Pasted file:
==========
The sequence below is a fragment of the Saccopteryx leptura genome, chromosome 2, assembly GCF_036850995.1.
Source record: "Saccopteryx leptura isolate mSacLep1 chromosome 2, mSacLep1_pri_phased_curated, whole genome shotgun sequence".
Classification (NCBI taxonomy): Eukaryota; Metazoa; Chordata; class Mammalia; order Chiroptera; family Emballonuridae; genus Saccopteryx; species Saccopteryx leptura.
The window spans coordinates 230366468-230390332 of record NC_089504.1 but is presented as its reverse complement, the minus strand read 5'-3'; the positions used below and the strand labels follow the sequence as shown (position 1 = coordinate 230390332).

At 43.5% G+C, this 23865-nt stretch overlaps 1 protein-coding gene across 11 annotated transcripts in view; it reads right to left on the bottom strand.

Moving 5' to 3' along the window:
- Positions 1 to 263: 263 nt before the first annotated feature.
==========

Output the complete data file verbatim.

The sequence below is a fragment of the Saccopteryx leptura genome, chromosome 2, assembly GCF_036850995.1.
Source record: "Saccopteryx leptura isolate mSacLep1 chromosome 2, mSacLep1_pri_phased_curated, whole genome shotgun sequence".
Classification (NCBI taxonomy): Eukaryota; Metazoa; Chordata; class Mammalia; order Chiroptera; family Emballonuridae; genus Saccopteryx; species Saccopteryx leptura.
The window spans coordinates 230366468-230390332 of record NC_089504.1 but is presented as its reverse complement, the minus strand read 5'-3'; the positions used below and the strand labels follow the sequence as shown (position 1 = coordinate 230390332).

At 43.5% G+C, this 23865-nt stretch overlaps 1 protein-coding gene across 11 annotated transcripts in view; it reads right to left on the bottom strand.

Moving 5' to 3' along the window:
- Positions 1 to 263: 263 nt before the first annotated feature.